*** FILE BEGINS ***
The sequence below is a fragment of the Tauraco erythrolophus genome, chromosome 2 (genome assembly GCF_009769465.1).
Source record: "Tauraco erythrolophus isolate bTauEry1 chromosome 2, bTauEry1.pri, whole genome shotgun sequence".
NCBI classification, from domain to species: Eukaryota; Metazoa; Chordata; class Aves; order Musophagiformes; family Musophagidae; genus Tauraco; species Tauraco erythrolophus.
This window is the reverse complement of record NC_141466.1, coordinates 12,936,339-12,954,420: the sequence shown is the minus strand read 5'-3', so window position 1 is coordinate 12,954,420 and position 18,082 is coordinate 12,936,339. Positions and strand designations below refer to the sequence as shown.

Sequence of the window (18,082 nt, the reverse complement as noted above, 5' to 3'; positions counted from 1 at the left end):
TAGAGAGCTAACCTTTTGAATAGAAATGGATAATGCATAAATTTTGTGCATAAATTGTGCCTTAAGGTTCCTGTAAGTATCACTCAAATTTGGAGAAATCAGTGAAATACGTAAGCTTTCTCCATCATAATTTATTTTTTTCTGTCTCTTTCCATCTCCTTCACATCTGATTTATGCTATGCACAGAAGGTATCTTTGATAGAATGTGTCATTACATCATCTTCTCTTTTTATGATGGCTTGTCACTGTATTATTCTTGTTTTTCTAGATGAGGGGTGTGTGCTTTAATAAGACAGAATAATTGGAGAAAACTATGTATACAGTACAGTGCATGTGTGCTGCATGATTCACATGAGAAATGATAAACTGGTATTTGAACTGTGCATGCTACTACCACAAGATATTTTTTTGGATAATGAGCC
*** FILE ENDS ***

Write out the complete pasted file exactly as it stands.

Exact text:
The sequence below is a fragment of the Tauraco erythrolophus genome, chromosome 2 (genome assembly GCF_009769465.1).
Source record: "Tauraco erythrolophus isolate bTauEry1 chromosome 2, bTauEry1.pri, whole genome shotgun sequence".
NCBI classification, from domain to species: Eukaryota; Metazoa; Chordata; class Aves; order Musophagiformes; family Musophagidae; genus Tauraco; species Tauraco erythrolophus.
This window is the reverse complement of record NC_141466.1, coordinates 12,936,339-12,954,420: the sequence shown is the minus strand read 5'-3', so window position 1 is coordinate 12,954,420 and position 18,082 is coordinate 12,936,339. Positions and strand designations below refer to the sequence as shown.

Sequence of the window (18,082 nt, the reverse complement as noted above, 5' to 3'; positions counted from 1 at the left end):
TAGAGAGCTAACCTTTTGAATAGAAATGGATAATGCATAAATTTTGTGCATAAATTGTGCCTTAAGGTTCCTGTAAGTATCACTCAAATTTGGAGAAATCAGTGAAATACGTAAGCTTTCTCCATCATAATTTATTTTTTTCTGTCTCTTTCCATCTCCTTCACATCTGATTTATGCTATGCACAGAAGGTATCTTTGATAGAATGTGTCATTACATCATCTTCTCTTTTTATGATGGCTTGTCACTGTATTATTCTTGTTTTTCTAGATGAGGGGTGTGTGCTTTAATAAGACAGAATAATTGGAGAAAACTATGTATACAGTACAGTGCATGTGTGCTGCATGATTCACATGAGAAATGATAAACTGGTATTTGAACTGTGCATGCTACTACCACAAGATATTTTTTTGGATAATGAGCC